In his book, T.A.Z., Hakim Bey describes the functionality of the strategic socio-political creation of temporary zones or spaces which defy all formalized and authoritative structuring. Bey calls these spaces, “Temporary Autonomous Zones,” or T.A.Z. for short. Here he suggests that the most effective way to create social relationships free from the influence of hierarchal systems is to concentrate on both the present moment and the relinquishment of one’s mind from the impositions of mechanized control.
I think this is precisely what we see in the Occupy Wall Street protest, and there may be no better place to create such a space. The critics of this protest have critiqued the event based upon the protestor’s lack of focus i.e. there is no set of standardized, unified, or identifiable demands being presented by those protesting. Yet, in many ways that is exactly the point and is the principle of its power. Its lack of definition is possibly its greatest strength in that it is the opposition of the facelessness of a systemic and systematic rigidity. The protestors are united by desire rather than demand. Peter Rollins said that “the point is not that you know what to do, the point is that you should do something.” This is what is being played out. It is the enactment of creative potentiality that is truly empowering.
In the same manner, Cornel West spoke of the Occupy Wall Street protest, “It’s impossible to translate the issue of the greed of Wall Street into one demand, or two demands. We’re talking about a democratic awakening.” I think he’s absolutely right. This is not only the democratization of the philanthropic but also, in some ways, the democratization of the prophetic tradition. Not ‘prophetic’ in the Pentecostalist capacity but, in the Judeo lineage of social criticism i.e. the Hebrew prophets who were unafraid to speak against priest and king. This is the tradition that Jesus himself was firmly rooted within. In this present form it is being transformed into a communal event. The sound resonating from the side walk is a harmonious ensemble desiring mercy and not sacrifice, longing for sentient sensitivity over systemization. The purpose is to create tension rather than resolution, to present questions rather than answers, to give criticism and critique rather than offer arbitrary solutions, and to call for return.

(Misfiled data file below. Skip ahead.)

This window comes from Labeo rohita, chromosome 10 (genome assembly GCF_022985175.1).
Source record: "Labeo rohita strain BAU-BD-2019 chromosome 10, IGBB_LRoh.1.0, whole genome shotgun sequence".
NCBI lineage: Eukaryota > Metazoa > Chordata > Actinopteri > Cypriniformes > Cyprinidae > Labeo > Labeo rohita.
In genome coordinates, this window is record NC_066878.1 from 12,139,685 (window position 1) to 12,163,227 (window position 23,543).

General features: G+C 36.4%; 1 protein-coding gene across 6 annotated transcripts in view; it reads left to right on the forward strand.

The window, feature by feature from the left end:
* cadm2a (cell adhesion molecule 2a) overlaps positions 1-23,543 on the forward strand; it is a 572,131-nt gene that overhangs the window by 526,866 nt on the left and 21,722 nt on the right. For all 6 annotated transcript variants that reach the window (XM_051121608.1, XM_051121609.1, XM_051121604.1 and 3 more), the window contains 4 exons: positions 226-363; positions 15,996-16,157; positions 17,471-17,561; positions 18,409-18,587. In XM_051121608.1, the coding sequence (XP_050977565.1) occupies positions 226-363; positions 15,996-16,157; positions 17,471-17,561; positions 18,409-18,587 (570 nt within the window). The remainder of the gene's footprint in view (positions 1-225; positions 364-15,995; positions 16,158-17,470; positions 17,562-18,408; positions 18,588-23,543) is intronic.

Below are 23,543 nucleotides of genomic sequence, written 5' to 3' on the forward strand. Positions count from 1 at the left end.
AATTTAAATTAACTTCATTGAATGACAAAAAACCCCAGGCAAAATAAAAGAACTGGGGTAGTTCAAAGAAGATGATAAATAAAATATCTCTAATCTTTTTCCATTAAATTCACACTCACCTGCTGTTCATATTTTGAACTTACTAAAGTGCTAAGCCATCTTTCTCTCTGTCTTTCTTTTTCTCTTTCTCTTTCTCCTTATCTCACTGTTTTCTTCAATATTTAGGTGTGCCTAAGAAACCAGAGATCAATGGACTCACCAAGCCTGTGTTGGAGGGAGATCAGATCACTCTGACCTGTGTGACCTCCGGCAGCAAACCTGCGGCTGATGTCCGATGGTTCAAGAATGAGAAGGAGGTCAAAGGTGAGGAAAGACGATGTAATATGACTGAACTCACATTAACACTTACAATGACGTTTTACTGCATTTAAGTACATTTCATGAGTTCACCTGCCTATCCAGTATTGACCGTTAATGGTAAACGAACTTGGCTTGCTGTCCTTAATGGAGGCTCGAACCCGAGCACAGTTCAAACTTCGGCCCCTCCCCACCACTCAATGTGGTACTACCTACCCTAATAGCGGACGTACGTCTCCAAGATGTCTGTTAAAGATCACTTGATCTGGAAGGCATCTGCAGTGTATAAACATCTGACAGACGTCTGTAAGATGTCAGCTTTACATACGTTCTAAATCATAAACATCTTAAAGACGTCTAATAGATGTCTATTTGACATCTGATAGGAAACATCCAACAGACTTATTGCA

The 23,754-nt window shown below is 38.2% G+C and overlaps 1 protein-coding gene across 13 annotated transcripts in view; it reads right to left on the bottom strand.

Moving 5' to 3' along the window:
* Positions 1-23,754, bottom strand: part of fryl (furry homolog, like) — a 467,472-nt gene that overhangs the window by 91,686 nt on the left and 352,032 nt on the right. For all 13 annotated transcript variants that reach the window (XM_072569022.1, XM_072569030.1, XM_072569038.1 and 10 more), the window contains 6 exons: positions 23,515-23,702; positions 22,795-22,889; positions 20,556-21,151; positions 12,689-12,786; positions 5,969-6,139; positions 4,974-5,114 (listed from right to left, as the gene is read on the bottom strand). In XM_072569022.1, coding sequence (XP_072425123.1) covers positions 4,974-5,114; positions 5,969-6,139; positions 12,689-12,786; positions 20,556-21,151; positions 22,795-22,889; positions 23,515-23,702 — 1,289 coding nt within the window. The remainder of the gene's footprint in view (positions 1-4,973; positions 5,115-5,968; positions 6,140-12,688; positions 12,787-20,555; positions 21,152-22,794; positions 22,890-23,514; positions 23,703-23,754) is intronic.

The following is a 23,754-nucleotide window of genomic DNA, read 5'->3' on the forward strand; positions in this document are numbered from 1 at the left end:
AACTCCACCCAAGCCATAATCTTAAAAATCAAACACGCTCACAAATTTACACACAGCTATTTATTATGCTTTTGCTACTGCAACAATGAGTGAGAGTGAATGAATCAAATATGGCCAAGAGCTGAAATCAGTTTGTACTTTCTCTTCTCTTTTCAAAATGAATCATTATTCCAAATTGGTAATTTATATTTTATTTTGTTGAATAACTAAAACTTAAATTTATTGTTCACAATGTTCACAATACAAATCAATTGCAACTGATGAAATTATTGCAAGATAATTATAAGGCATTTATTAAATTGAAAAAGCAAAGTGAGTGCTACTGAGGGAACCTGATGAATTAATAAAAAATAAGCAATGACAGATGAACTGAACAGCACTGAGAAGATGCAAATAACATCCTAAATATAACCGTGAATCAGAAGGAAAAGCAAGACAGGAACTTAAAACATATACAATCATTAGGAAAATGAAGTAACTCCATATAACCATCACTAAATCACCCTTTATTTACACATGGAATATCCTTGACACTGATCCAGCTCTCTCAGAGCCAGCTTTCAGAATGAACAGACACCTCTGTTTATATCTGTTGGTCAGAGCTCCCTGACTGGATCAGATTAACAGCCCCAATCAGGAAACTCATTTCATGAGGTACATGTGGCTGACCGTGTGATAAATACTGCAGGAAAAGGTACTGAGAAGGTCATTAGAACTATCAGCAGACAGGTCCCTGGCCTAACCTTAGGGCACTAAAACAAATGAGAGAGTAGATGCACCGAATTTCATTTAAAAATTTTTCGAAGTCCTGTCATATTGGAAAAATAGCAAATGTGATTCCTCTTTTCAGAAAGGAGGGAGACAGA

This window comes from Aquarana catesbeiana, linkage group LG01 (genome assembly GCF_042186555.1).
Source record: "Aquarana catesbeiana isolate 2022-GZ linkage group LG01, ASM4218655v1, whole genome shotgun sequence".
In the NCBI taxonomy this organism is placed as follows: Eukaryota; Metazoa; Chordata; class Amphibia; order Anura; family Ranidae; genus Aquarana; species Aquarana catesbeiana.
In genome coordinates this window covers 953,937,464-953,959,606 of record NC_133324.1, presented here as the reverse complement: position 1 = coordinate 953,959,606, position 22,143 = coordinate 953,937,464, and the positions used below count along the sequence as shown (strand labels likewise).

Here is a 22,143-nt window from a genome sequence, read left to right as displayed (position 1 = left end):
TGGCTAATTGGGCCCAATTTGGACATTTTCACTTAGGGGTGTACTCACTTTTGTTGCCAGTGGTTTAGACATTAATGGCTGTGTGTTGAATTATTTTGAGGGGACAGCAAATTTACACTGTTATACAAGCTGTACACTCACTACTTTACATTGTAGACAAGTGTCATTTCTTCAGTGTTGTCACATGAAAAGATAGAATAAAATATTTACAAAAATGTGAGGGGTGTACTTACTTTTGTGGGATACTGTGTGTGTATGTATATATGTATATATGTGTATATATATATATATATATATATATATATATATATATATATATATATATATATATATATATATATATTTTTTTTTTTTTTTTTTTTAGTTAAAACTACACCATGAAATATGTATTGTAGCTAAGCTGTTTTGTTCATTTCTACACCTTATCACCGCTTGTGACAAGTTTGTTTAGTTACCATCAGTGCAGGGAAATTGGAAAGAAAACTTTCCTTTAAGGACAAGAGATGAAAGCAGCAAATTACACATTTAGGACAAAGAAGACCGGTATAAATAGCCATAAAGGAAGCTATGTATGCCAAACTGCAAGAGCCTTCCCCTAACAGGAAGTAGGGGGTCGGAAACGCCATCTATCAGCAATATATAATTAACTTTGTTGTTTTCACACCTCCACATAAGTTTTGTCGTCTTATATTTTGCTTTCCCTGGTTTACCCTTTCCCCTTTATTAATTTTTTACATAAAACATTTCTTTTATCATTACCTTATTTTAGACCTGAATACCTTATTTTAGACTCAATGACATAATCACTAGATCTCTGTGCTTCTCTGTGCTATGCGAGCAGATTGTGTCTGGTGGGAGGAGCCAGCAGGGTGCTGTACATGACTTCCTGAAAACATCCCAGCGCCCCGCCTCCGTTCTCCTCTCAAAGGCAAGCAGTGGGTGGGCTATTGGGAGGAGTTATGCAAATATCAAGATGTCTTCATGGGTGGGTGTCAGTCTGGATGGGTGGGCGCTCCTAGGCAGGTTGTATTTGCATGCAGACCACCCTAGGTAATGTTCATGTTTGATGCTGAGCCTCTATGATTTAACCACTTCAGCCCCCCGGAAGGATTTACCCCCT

Aristotle asserted that human species is, in essence, homo politicus, that essentially a political being. Marx made a similar summation, suggesting that mankind is homo econmicus, an economic being. Wall Street is certainly a monument to both these proposed facets of human identity. Yet, what is being performed in the face of the brick and mortar edifice of the political/economic institution is far more organic, agrarian, and egalitarian. Perhaps, we should realize that first, foremost, and primarily homo ecologicus, that is, ultimately, an ecological being, created from the dust of the earth. There is a median in the center of the road at the traffic light where Robert J. Conlan meets US1. I pass it every morning on my way to work and I am enamored by it. It demonstrates the persistence and perseverance of nature finding a way when there seems to be no way, even when the way is blocked because there we find grass and wild flowers growing through the cracks and crannies of the pavement, breaching the barriers, protruding defiantly, reaching for daylight, and taking over the surface of the curb, ever surviving. This is what we see happening in the Occupy Wall Street protest, man rising; pushing through every crevice of Wall Street’s concretizations, refusing to be inhibited, claustrophobic from the steel girders of an unforgiving frame. The message is then the reiteration, “man shall not live by bread alone.” Humankind cannot ultimately be sustained by the unholy union of natural provisions and mechanized production, scorched by the fires of industry. Instead we shall live by “every word that proceeds from the mouth of God,” that is the divine logos, the numinous lurking throughout every aspect of the created order that has been since the beginning, the logos that was with God and the logos that was God, the divine energy of the universe. This is the word that spoke life and creation into being, the word that created in the image of the numinous, and the word that breathed into the nostrils of mankind, filling both lungs and imagination.
Perhaps this is what it looks like and what it sounds like when the rocks cry out, when the mountains tremble, when the hills break into song, and when the trees clap their hands. Mark Twain wrote that “Forgiveness is the fragrance the violet sheds on the heel that has crushed it. I think this relates quite well to what is taking place upon the streets of the protest. This is not the sign of vengeance or retribution, but nor is it passivity. These are the lilies and violets of the field tread upon, broken under the weight of our own structures, perfuming the cold sterility of an arid landscape with the call for justice.
In her poem, “KitchenetteBuilding,” Gwendolyn Brooks asks to poignant and pertinent questions. “Could a dream rise up through onion fumes and yesterday’s garbage ripening in the halls?” And more importantly, “would we let it in?”